Exposed to a national spotlight from a young age, Mr. Bush has been hearing about his bright political future for decades. “The Republican convention is doubling as a dress rehearsal for a man Republicans talk about as an up-and-coming heir to the Bush legacy,” The Baltimore Sun wrote of him in 2000, referring to him as a “hunk” who could put “the passion in compassionate conservatism.”
But that is not the message Republicans want to hear now, Texas political consultants, donors and observers said.
“Everything was lining up to give him the brass ring, but the party changed too much,” said Brandon Rottinghaus, a professor of political science at the University of Houston. “The Republican base changed in such a fast way that many were left without a chair when the music stopped. Bush is a great example of that.”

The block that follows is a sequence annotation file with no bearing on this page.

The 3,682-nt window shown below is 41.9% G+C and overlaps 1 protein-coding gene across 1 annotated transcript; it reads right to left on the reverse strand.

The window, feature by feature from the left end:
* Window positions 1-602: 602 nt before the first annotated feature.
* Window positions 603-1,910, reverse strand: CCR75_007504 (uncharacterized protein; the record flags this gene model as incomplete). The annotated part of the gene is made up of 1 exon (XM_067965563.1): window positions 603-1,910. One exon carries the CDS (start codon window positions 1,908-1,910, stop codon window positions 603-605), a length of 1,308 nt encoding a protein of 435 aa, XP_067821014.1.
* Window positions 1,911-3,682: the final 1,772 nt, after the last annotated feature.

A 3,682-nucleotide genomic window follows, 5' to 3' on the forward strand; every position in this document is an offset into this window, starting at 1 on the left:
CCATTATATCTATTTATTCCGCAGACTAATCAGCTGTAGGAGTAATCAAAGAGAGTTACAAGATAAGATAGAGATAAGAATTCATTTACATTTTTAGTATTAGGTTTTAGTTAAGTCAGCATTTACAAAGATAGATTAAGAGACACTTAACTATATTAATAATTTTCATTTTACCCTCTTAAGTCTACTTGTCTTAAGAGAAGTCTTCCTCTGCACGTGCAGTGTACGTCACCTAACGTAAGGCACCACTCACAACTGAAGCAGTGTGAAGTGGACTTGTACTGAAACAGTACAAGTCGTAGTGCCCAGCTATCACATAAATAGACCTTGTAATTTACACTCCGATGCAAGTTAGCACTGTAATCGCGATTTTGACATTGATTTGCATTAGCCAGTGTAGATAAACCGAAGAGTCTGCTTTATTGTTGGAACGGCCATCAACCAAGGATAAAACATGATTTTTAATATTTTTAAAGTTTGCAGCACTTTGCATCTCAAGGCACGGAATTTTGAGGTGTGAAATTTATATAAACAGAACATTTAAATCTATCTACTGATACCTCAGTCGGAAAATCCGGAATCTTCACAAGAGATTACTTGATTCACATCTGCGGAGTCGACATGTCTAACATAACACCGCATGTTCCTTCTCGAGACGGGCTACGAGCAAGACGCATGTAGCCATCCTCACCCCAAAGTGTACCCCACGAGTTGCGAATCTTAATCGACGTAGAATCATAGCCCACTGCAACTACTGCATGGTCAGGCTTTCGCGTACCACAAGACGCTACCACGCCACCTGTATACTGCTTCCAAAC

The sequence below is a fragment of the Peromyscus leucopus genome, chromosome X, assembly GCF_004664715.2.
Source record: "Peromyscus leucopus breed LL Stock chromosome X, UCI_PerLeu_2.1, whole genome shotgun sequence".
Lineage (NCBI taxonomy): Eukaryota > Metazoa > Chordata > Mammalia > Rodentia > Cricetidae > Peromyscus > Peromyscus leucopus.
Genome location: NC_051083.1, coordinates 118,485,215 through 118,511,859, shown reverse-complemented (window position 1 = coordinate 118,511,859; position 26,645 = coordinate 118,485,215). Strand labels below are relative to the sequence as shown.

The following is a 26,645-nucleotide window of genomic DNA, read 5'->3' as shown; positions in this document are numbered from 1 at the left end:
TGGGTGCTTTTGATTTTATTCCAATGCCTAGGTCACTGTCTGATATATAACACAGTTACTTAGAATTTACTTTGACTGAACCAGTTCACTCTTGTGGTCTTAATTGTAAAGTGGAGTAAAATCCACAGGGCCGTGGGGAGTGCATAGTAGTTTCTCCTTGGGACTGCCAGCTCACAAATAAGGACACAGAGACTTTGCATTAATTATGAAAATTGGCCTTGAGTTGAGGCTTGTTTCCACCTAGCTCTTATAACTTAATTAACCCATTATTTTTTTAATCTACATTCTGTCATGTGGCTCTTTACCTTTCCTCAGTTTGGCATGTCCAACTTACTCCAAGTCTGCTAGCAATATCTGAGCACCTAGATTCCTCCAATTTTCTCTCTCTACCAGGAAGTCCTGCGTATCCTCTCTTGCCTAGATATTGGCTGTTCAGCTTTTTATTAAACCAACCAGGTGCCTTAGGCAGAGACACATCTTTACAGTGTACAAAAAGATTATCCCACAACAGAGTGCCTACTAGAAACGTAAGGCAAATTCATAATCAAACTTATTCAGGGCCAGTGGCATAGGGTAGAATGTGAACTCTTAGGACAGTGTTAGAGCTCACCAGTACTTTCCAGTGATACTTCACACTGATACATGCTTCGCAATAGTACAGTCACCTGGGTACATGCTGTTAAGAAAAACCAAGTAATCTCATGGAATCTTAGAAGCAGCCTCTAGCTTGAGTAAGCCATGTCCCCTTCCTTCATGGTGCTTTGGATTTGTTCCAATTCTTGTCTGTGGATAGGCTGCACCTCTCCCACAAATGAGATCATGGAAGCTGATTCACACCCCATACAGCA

Jay Zeidman, a longtime friend of Mr. Bush’s, said he believed that those shifts masked a dissatisfaction with the direction the party had taken. “There’s a lack of political courage in this state right now because of Donald Trump,” he said. “I think Americans and Texans are thirsty for some reversion back to what politics used to be.”